BRITISH lenders approved the most mortgages in over five years last month as borrowing costs sank to their lowest in a decade, central bank data showed yesterday, setting the stage for further house price rises.
Business lending also picked up – though only for larger firms – but the figures did little to dispel concerns that the UK economic recovery will remain heavily reliant on consumer demand for the immediate future.
Mortgage approvals for house purchases rose to almost 67,000 in September from just under 64,000 in August – its highest level since February 2008, though below a pre-crisis average of around 90,000 and in line with economists’ forecasts.
“A further pick-up in housing market activity is in the pipeline. But we think it unlikely that this will change the Bank of England’s view that this is anything other than a gradual recovery in house prices, at least for now,” said Jens Larsen, chief UK economist at Royal Bank of Canada.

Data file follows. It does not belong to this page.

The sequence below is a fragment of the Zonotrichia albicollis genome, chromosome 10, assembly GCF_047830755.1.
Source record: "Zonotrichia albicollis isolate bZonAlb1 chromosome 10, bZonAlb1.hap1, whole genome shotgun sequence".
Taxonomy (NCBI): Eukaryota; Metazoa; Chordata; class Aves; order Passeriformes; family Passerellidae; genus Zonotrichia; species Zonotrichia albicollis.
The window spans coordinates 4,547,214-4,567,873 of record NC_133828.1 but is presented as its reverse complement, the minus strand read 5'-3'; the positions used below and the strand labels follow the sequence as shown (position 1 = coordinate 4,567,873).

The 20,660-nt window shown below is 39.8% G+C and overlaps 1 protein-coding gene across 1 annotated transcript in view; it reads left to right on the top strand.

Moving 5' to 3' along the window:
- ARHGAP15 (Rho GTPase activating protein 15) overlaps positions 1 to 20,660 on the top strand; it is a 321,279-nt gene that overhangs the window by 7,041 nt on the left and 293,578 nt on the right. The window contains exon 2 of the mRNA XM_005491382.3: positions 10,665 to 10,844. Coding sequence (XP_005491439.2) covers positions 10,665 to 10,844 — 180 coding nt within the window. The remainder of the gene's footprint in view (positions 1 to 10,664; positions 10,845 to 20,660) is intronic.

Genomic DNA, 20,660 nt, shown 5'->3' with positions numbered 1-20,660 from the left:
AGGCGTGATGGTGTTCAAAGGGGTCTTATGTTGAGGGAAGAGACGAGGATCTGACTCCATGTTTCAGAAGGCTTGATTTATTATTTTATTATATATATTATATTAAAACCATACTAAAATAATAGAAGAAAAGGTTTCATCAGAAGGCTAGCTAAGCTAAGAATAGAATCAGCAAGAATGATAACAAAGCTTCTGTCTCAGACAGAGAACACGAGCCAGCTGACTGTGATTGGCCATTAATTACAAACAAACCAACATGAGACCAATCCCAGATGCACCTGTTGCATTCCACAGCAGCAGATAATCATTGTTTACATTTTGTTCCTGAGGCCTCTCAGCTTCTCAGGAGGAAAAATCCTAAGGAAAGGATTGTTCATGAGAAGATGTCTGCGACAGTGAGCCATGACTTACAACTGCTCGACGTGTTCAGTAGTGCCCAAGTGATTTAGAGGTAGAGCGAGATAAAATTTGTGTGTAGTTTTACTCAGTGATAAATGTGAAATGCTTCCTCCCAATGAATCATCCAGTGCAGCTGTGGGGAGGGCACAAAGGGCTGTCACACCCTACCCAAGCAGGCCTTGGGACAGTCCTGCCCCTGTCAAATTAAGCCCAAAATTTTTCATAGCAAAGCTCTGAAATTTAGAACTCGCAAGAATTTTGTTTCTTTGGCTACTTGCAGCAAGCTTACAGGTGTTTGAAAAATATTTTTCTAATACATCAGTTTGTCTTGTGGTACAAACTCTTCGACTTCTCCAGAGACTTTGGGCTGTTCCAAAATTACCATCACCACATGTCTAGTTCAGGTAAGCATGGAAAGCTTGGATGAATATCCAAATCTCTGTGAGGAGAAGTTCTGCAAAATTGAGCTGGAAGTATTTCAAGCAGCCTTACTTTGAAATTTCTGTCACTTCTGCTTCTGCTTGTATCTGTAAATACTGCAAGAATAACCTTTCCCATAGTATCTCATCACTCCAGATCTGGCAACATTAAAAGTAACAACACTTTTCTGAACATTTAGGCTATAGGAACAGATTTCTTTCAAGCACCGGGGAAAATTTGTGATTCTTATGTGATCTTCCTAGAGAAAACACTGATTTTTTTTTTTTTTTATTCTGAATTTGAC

Net unsecured consumer borrowing grew at an annualised rate of 4.4 per cent in the three months to September, though the £411m increase in September alone was smaller than economists had expected and what was seen in earlier months.
Net business lending – which the BoE and the government are keener to promote – picked up after a sharp fall in August and rose by £720m, the biggest jump since January, but is still 3.2 per cent lower than a year earlier.
Net lending to small and medium-sized firms fell by £383m.